This article popped up on my newsfeed the other day and I (as always) read the headline (“Why I defaulted on my student loans”), looked to see if it was posted by one of my sane or insane Facebook friends (no idea…), then promptly forgot about. Then I saw this response: “The New York Times Should Apologize for the Awful Op-Ed It Just Ran on Student Loans” (posted by a sane friend). Okay, let’s give this some thought.
Lee Siegel (of the first article) writes that he made some bad decisions and faced the prospect of either living a life he didn’t want, or defaulting on his obligation. The question then is “should more people follow his example?”
Choosing a major is essentially an entrepreneurial decision. You are investing in a set of human capital goods that you hope will provide a return in the future sufficient to justify the cost of the investment. One thing we know about entrepreneurship is that it usually fails. We also know that this failure is often not socially wasteful but simply a cost of experimentation. America was lucky to end up with a system of bankruptcy that is uniquely easy on defaulters… why lucky? Because it turns out that this system meant to merely shift resources towards farmers also allows entrepreneurs to quickly dust themselves off and get back to work on their next experiment. Some turn out to be brilliant and ultimately outweigh the costs of past failures.
But this wasn’t what Siegel was advocating. His decision was to not pay his debt but to stay in the line of work he trained for. His thinking was “sunk cost, and now it’s someone else’s problem.” Yes, the higher-ed industry is screwy on all sorts of margins, and yes, he probably didn’t have great information beforehand. But rather than learn from his mistake, he simply ignored it.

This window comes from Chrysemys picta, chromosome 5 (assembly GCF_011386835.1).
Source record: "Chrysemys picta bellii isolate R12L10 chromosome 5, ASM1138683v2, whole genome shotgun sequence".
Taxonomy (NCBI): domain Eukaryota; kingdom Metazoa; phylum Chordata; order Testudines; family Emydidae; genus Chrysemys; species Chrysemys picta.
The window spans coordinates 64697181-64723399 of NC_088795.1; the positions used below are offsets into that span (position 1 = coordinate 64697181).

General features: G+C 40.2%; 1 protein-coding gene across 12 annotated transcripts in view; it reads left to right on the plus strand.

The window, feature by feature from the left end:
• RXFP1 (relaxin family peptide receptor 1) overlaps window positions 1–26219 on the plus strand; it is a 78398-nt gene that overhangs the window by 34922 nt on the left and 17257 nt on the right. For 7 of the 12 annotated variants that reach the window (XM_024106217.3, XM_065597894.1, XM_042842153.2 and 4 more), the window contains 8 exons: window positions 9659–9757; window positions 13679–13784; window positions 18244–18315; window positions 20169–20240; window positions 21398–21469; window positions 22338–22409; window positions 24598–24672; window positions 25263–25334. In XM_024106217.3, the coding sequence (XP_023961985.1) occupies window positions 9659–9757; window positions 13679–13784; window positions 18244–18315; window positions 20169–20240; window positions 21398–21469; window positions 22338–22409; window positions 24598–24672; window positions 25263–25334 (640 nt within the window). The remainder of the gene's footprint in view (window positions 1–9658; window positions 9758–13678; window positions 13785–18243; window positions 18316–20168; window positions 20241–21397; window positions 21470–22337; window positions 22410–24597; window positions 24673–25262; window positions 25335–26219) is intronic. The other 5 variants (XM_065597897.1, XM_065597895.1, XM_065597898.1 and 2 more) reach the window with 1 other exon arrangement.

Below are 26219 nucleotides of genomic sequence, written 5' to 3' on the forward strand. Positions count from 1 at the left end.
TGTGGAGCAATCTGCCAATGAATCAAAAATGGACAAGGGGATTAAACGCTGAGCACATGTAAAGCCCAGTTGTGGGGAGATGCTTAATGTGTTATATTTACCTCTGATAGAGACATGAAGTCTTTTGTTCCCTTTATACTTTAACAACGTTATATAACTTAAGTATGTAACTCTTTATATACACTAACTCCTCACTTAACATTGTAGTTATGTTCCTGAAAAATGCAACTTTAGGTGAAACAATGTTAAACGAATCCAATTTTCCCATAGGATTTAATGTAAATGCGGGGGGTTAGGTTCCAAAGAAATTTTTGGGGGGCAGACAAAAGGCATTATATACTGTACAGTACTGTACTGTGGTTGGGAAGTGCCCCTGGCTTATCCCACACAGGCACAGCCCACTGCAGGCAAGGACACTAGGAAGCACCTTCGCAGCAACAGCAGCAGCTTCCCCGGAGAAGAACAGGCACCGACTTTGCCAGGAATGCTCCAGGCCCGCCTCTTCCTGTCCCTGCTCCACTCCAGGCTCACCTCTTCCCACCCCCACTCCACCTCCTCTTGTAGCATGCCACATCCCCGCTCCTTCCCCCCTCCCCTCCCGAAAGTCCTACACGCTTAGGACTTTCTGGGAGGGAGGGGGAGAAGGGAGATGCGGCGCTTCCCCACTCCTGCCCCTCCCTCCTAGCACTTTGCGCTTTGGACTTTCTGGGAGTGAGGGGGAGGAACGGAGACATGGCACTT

Using bankruptcy to subsidize risky experimentation turns out to make sense in some cases (it’s hard to believe, but there it is). And this might be justified in some cases in schooling… it might be worth it to subsidize 100 post-secondary schools that try all sorts of crazy methods on the chance that we learn something useful from the experience. And I think we can justify defaulting on student loans that were made in fraudulent circumstances (“Hey Buddy, wanna get a degree?”). It might be sensible to allow loan forgiveness for students who get a degree in a field that turns out to be obsolete by the time they graduate… as long as it’s paired with a policy requiring student loan applicants to watch a 12 hour long video course on employment projections and labor economics.
We might even justify subsidies by partial loan forgiveness for students studying art or some other field that might generate positive spill overs–but if we do, the decision shouldn’t be left to those who already owe a lot of money for attending an expensive school. It’s not up to Siegel to determine that he should get a subsidy. He wasn’t suggesting walking away from his mistake and starting fresh, he was suggesting letting someone else pay for the cost of his mistake while he reaped the rewards.
If there’s anything to learn from Siegel’s decision, it’s that understanding costs isn’t a requirement for writing in high profile news papers and so we should be leery of policy advice given by journalists. I think the second article I linked to makes a compelling case that Siegel is a bum.